My recommendation would be to speak to a Private Banker. The tools that they can provide you as a high net worth client are as followed: 1) A trust to manage your money for you. The advantage of this is that you can set conditions for the trust you set up and have a team of professional manage your money for you. For your case, some conditions can be Capital Preservation which is the preservation of purchasing power since you are not looking for returns. Allocation of a monthly income to you and any of your family members in the future for living expenses. Another advantage is that your money in the trust will be protected against creditors In the event of bankruptcy. However, putting money in the trust effectively means ceding control of your money even though its yours. So be sure to consider the allocation of your wealth in this vehicle. 2. As mentioned in another comment, private placement program. Bonds are often issued In private placement, this give you access to bonds that retail investor has no access to! If you hold a high rated bond with coupon of 3% till maturity, your yield to maturity will be 3% and not affected by interest rate fluctuations. Unlike most of us who invest in bond funds, we have no say when the fund managers sells or buys new bonds, exposing us to interest rate risk. 3. There are many more complex financial instruments such as Accumulators, Currency Exchange Options... but I wouldnt think its suitable for you to go there because these products are complex and risky. There is definitely a lot of option for you to DIY (as you can see in suggestions given by the other comments) but this takes up time and effort to track. Being a doctor, you may not have the time to do it. In addition, given the size of your wealth, the instruments that you have access for DIY is quite limited. Thus, it will be better to find a professional wealth manager or private banker to help you out. Look around and take time to figure out whos the best to help you out! :)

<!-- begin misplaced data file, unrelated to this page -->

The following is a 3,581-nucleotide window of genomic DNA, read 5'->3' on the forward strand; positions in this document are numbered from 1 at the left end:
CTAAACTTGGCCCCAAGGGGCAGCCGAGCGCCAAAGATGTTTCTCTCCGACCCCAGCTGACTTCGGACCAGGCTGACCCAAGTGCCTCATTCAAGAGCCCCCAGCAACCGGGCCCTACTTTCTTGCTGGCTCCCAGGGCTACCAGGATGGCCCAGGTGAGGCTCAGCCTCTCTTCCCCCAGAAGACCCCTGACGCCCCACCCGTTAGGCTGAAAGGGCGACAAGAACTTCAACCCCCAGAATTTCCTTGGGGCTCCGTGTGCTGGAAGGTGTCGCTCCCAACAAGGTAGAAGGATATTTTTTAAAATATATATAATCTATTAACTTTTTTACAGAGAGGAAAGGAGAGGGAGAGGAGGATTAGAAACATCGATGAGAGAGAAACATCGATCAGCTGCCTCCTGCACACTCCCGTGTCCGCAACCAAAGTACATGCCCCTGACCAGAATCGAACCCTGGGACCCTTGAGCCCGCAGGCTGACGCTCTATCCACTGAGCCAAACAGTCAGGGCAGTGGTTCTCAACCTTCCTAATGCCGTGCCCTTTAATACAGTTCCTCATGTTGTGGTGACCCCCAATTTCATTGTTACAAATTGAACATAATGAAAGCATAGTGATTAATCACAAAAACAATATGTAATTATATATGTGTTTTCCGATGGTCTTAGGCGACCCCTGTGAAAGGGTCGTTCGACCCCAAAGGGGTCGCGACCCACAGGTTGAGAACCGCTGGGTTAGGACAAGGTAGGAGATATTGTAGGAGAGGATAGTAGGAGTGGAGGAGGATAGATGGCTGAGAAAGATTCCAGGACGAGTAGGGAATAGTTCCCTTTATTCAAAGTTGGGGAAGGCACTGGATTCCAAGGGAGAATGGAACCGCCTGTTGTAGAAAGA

• Asked by ZH AhHeng

    Hao Yu
    Hao Yu
    5 Answers, 8 Upvotes
    Answered on 08 Sep 2018
    Just to set the stage right, I am assuming you are talking about equities only. For all equities, they generally have both capital gains and dividends Total Returns = Capital Gains + Dividend Yield To decide which type of investments to go for, you need to consider what’s the purpose of investing this sum of money? If its to help you build a passive income stream to sustain a certain kind of lifestyle in the near future, I would say income-driven investments where most of your returns are coming from dividend. If you have no need for the passive income so early in your life, capital gains is what I will suggest. The reason is because if you have no use for the passive income, you will either be spending it unneccesarily or reinvesting. Reinvestment will lead to risk such as inavility to generate the same type of returns had you went for a growth driven strategy, lack of discipline to reinvest etc. Other considerations in determining your investment strategy: 2. How long is your investment period? This is in relation to your answer to the first question. In general, the longer your investment period, the more risk you can take because you will have more to recover in the event of a market decline. 3. How willing are you to take risk? This depends on your reaction towards market volatility. If you’re those that cannot sleep when market is volatile, go for a safer asset class like Singapore savings bonds. If you’re a super aggressive investor, you can go for risky asset class. Last but not least, if you notice, most of my points are about risk and not returns. This is because investment should have a hevat emphasis about managing your risk to get the risk adjusted return you need. Returns will come with due diligence in managing your risks properly. You can simply get super high returns by taking a lot of excessive risk. (but is it worth losing all your money?) There are many other considerations but those are discussion for another day haha hope this helps :)
  • Asked by Yar Hong Chiong

    Hao Yu
    Hao Yu
    5 Answers, 8 Upvotes
    Answered on 04 Sep 2018
    Nope. DBS will only recognize transaction with under the category “Salary”. A stipend from a scholarship will not be classified under “Salary”. In addition, some stipends maybe credited at a semi-annual basis instead of monthly basis. :) as for credit card, it should be no issue if u can hit the min salary!